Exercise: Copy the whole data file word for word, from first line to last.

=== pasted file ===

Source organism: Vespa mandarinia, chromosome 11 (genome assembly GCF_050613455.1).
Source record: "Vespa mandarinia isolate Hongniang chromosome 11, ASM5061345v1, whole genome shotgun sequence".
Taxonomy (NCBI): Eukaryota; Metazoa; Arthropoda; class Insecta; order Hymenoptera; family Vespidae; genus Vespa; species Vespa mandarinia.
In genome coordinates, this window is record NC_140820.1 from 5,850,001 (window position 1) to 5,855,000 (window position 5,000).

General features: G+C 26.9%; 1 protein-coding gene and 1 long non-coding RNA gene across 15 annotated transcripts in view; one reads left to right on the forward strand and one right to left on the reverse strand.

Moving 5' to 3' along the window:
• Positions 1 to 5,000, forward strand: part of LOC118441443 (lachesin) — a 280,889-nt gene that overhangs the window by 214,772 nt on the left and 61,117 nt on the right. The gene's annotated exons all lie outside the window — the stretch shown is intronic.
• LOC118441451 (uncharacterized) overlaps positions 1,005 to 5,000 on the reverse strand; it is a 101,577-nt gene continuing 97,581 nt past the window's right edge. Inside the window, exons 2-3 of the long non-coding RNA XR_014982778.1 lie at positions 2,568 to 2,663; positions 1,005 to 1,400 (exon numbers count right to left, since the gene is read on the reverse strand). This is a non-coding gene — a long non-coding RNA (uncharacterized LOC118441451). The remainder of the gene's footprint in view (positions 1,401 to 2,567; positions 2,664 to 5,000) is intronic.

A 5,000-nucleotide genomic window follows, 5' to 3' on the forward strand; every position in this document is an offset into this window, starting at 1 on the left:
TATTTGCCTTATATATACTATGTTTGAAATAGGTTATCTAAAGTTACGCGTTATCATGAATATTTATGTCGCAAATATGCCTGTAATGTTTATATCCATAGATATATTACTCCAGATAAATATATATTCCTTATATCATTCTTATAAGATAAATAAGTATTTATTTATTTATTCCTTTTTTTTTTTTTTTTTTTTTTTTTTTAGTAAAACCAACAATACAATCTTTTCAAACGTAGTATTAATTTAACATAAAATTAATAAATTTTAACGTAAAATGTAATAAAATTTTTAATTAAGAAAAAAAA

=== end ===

Source organism: Vespa mandarinia, chromosome 11 (genome assembly GCF_050613455.1).
Source record: "Vespa mandarinia isolate Hongniang chromosome 11, ASM5061345v1, whole genome shotgun sequence".
Taxonomy (NCBI): Eukaryota; Metazoa; Arthropoda; class Insecta; order Hymenoptera; family Vespidae; genus Vespa; species Vespa mandarinia.
In genome coordinates, this window is record NC_140820.1 from 5,850,001 (window position 1) to 5,855,000 (window position 5,000).

General features: G+C 26.9%; 1 protein-coding gene and 1 long non-coding RNA gene across 15 annotated transcripts in view; one reads left to right on the forward strand and one right to left on the reverse strand.

Moving 5' to 3' along the window:
• Positions 1 to 5,000, forward strand: part of LOC118441443 (lachesin) — a 280,889-nt gene that overhangs the window by 214,772 nt on the left and 61,117 nt on the right. The gene's annotated exons all lie outside the window — the stretch shown is intronic.
• LOC118441451 (uncharacterized) overlaps positions 1,005 to 5,000 on the reverse strand; it is a 101,577-nt gene continuing 97,581 nt past the window's right edge. Inside the window, exons 2-3 of the long non-coding RNA XR_014982778.1 lie at positions 2,568 to 2,663; positions 1,005 to 1,400 (exon numbers count right to left, since the gene is read on the reverse strand). This is a non-coding gene — a long non-coding RNA (uncharacterized LOC118441451). The remainder of the gene's footprint in view (positions 1,401 to 2,567; positions 2,664 to 5,000) is intronic.

A 5,000-nucleotide genomic window follows, 5' to 3' on the forward strand; every position in this document is an offset into this window, starting at 1 on the left:
TATTTGCCTTATATATACTATGTTTGAAATAGGTTATCTAAAGTTACGCGTTATCATGAATATTTATGTCGCAAATATGCCTGTAATGTTTATATCCATAGATATATTACTCCAGATAAATATATATTCCTTATATCATTCTTATAAGATAAATAAGTATTTATTTATTTATTCCTTTTTTTTTTTTTTTTTTTTTTTTTTTAGTAAAACCAACAATACAATCTTTTCAAACGTAGTATTAATTTAACATAAAATTAATAAATTTTAACGTAAAATGTAATAAAATTTTTAATTAAGAAAAAAAA